run or not run I used the exact same makefile. The only change
that I made in the makefile was to change CC to cc or vice versa.
Should I just step through my code with dbx to find the problem?

WHY I AM COMPILING THIS WAY
---------------------------
The reason that I want to be able to compile parts of the program with
CC and cc is I "have to" compile later with a C++ library which has a
lot of statements not in the C language. cat test.c #include <stdio.h>

void test(int my_guess) {
printf("my_guess is %d\n", my_guess);
}
cat main.cpp extern "C" void test(int my_guess);

int main(int argc, char* argv[]) {
int my_guess = 12580;
test(my_guess);
return 0;
}
gcc -Wall -std=c99 -pedantic -O2 -c test.c
gcc --version gcc (GCC) 3.2 20020903 (Red Hat Linux 8.0 3.2-7) g++ -Wall -ansi -pedantic -O2 -o main main.cpp test.o
g++ --version g++ (GCC) 3.2 20020903 (Red Hat Linux 8.0 3.2-7) ./main

my_guess is 12580
It works just fine for me.
Jul 22 '05 #2

P: n/a
Ian
Christopher M. Lusardi wrote:

<snip>
WHAT CAN I DO
-------------
What do you think the problem is? If I take the same program and
compile it just using the c compiler(using cc) without the extern
"C"'s the program compiles and runs perfectly! Could it be a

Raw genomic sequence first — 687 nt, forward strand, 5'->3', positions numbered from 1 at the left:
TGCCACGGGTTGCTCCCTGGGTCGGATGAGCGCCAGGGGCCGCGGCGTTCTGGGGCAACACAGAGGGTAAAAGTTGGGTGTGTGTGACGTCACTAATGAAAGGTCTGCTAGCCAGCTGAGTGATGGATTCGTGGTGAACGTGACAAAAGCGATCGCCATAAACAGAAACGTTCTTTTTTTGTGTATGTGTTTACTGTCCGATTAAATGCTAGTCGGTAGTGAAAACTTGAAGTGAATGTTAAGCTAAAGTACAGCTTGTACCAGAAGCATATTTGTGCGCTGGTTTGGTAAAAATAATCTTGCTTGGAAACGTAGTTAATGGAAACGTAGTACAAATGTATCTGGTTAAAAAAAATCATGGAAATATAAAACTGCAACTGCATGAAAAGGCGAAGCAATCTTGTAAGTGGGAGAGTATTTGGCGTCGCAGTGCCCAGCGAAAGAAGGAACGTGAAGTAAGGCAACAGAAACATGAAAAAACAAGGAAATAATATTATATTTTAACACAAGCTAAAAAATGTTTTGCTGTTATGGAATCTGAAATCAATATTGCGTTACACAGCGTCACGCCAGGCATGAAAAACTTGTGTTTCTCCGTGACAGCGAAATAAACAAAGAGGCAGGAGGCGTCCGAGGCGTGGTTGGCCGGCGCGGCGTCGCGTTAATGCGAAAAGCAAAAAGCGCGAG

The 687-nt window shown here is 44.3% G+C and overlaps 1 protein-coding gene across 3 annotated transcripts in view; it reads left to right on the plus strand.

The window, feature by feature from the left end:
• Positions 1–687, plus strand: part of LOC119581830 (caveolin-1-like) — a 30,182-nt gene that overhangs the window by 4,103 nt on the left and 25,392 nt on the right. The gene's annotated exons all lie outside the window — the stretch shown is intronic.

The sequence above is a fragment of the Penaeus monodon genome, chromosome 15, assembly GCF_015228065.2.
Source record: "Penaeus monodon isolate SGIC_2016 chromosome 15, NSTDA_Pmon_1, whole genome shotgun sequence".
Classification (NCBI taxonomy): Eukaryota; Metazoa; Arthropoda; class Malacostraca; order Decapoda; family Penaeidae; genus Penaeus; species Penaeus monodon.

pre-compiler directive causing this? In both instance, where it would
run or not run I used the exact same makefile. The only change I made
in the makefile was to change CC to cc or vice versa. Should I just
step through my code with dbx to find the problem?

Change tool chain, there is nothing wrong with the code.

Which platform/tools are you using?

Ian
Jul 22 '05 #3

P: n/a
Ian <no***@nowhere.com> wrote in message news:<10***************@drone5.qsi.net.nz>...
Christopher M. Lusardi wrote:

<snip>
WHAT CAN I DO
-------------
What do you think the problem is? If I take the same program and
compile it just using the c compiler(using cc) without the extern
"C"'s the program compiles and runs perfectly! Could it be a
pre-compiler directive causing this? In both instance, where it would
run or not run I used the exact same makefile. The only change I made
in the makefile was to change CC to cc or vice versa. Should I just
step through my code with dbx to find the problem?

Change tool chain, there is nothing wrong with the code.

Which platform/tools are you using?

Ian


There must be some-kind of confusion in my post. I posted the code with
the intention that it had virtually nothing to do with my problem. I posted
the code because I was unable to pin-point my "exact" problem. The posted
code was to show what calling C from C++ was all about in general, sorry.

The code works fine for me, but the original problem remains.

Question: What are the general problems encountered when trying to call
C code from C++ code? Is it all a matter of the complexity of the code?
Will simple non-complex code always work, and complex code not work? What
are the things I should be looking at?

Thank you,
Christopher Lusardi
Jul 22 '05 #4

This discussion thread is closed

Replies have been disabled for this discussion.